So what exactly are they doing that takes so long? It involves a large number of tasks, which are all equally important to the other. Without one of them the whole puzzle falls apart. Specifically your development team is building everything the site needs to live and function. This involves establishing the databases needed to house the content, writing the search queries needed to tell the site when, what, and where to pull content from based on user behavior, setting up the server environment for all of the foundational elements of the site to live within (databases, HTML files, the content management system, etc.), connecting and customizing your content management system so your web administrators can effectively perform easy site updates on the fly, and slicing apart the design files and writing the necessary HTML needed to reference all the visual image assets so users are able to “see” the website and tools available to them. And on top of all of that the development team is also integrating all necessary 3rd party systems your sales and marketing team needs (e.g. CRM, automated marketing platforms, social media, webinar tools, event management tools, analytics, etc.). And that’s not even everything, but I think we’re getting the point.
Because of everything your development team does that quite frankly few people are aware of, I always consider them the unsung hero of the entire process. Nobody likes the time it takes to go through the process especially since you can’t see anything functioning for such a long time. However, you can be assured your development team is working their tail off for you the entire time. And once they’re done what you first see is a functioning website that is beautiful in design, optimized for your sales and marketing efforts, and easy to navigate for your users.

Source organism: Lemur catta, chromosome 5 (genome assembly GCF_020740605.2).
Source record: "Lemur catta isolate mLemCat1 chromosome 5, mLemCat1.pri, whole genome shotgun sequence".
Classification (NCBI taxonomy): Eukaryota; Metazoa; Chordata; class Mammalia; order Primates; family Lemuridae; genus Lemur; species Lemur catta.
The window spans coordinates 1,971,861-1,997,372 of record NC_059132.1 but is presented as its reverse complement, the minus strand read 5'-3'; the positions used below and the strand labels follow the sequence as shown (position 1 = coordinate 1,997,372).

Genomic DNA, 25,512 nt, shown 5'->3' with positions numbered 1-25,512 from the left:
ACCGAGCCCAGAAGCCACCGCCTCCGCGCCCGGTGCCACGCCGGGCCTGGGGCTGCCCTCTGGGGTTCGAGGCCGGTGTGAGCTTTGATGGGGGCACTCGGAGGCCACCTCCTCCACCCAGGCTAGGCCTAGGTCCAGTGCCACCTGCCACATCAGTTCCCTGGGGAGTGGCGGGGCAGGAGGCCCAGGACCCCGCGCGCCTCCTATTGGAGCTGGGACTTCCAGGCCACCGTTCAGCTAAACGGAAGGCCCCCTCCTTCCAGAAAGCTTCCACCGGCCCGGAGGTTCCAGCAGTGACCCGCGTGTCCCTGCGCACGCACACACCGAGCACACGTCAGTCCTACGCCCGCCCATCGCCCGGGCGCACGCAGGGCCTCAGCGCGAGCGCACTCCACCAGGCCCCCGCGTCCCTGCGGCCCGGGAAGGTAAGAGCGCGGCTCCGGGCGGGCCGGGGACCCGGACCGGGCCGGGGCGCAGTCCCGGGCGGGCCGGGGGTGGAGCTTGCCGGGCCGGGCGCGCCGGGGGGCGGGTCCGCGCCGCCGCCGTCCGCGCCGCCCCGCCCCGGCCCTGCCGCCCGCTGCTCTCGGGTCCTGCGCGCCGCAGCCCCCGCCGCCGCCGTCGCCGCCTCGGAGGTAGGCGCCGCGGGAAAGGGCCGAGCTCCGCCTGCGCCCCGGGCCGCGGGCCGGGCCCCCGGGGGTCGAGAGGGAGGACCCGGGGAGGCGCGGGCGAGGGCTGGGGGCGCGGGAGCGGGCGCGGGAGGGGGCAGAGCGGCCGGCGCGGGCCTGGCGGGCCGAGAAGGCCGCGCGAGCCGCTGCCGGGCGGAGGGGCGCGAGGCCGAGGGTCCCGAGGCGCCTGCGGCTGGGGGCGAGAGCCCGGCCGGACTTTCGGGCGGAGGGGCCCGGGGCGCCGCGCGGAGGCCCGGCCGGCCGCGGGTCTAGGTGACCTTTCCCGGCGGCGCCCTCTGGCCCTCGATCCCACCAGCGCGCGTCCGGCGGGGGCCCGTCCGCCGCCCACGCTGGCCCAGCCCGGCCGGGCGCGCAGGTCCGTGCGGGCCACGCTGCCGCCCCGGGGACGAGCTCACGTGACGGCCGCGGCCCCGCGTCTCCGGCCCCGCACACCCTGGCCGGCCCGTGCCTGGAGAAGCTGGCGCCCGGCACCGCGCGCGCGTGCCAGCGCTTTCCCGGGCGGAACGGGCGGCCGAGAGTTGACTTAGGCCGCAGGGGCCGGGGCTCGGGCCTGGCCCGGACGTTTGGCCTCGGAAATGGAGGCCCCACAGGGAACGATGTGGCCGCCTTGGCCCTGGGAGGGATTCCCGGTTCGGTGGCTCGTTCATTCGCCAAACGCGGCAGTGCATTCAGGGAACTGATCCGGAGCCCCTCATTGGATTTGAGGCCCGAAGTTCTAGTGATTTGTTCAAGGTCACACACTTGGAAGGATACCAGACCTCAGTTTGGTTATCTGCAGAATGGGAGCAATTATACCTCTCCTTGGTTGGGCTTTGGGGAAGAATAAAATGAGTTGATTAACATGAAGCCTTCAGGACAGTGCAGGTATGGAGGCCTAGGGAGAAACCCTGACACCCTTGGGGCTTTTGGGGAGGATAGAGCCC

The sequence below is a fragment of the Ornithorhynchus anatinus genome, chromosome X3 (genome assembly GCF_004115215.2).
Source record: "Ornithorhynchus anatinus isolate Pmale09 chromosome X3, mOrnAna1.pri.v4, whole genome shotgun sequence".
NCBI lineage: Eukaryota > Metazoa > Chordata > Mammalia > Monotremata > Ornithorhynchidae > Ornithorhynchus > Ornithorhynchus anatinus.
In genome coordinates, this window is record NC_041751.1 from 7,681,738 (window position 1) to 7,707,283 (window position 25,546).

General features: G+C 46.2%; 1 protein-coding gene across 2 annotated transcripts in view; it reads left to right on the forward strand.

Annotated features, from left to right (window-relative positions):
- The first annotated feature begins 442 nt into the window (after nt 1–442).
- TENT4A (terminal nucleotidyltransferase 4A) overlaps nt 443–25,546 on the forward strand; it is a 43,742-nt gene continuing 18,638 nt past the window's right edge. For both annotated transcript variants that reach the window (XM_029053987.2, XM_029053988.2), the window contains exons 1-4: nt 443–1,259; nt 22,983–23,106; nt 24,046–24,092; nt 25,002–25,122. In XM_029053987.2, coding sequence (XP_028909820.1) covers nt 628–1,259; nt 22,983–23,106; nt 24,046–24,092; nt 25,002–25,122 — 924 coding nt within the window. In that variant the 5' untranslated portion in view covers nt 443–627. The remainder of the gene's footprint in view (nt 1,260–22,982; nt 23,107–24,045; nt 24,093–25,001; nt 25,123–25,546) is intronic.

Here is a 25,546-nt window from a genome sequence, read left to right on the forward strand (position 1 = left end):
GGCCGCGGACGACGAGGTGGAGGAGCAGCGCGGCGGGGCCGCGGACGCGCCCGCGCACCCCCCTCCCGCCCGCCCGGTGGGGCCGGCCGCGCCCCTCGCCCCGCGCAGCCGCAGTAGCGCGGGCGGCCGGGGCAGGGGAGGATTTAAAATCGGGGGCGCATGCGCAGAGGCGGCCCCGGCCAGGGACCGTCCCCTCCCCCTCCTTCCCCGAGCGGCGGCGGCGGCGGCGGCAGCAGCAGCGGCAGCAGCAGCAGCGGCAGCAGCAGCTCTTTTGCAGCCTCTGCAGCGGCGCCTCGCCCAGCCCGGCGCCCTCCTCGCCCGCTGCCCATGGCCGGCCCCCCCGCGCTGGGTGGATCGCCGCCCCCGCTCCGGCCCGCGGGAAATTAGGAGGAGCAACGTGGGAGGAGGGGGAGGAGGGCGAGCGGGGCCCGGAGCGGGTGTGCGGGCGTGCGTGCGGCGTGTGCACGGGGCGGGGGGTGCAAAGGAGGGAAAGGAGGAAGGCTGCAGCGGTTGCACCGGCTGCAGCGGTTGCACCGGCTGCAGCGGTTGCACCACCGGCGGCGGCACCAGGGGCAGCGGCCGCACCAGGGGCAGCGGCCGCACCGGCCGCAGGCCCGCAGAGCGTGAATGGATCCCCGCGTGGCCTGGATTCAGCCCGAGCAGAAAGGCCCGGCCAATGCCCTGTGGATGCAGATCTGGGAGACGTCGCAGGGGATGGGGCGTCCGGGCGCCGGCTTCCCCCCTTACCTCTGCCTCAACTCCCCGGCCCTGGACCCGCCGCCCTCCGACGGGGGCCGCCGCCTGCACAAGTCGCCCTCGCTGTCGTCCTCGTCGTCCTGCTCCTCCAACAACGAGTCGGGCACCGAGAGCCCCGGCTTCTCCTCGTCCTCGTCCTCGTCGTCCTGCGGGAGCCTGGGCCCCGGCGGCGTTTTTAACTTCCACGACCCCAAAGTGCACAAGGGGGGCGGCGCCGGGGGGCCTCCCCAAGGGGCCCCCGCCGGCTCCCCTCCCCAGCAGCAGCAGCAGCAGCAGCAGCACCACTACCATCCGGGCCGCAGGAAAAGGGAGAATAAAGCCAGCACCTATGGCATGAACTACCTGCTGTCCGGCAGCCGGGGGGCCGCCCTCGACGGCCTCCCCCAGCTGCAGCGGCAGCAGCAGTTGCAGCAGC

Testing is the one area prospects undervalue simply because “it should just work.” It would be great if it were that easy but at a minimum you should always plan for atleast 2 weeks for testing and it’s recommended at least 4 weeks. The reason is exactly what I just talked about in the development phase. There are a lot of working parts to a website including architecture, content, design, and functionality. Every component needs to be accurately tested and re-tested as adjustments are made. This is because sites at their core run on code. Each browser (Firefox, Chrome, IE, Safari) and all of their individual versions all prefer their own variations of code to display the website to a user. And when code is re-written to make something work one way, a browser that preferred it the other way will no longer display the website the same. This is what you’ll commonly hear referred to as “bugs” in the website. Bugs will always be present at first review and it simply takes time to work them out. And on top of that, testing is the last time for you to catch errors or make edits whether it is text changes, image changes, or catching functional issues before your visitors do in order to protect the quality of your brand.
If you’ve gotten this far I have to give you credit. You officially just read my longest blog post to-date. It’s my hope you found it enlightening and has better educated you on the entire process needed to deliver a useful and powerful website for your brand. Comments and even questions are always appreciated below.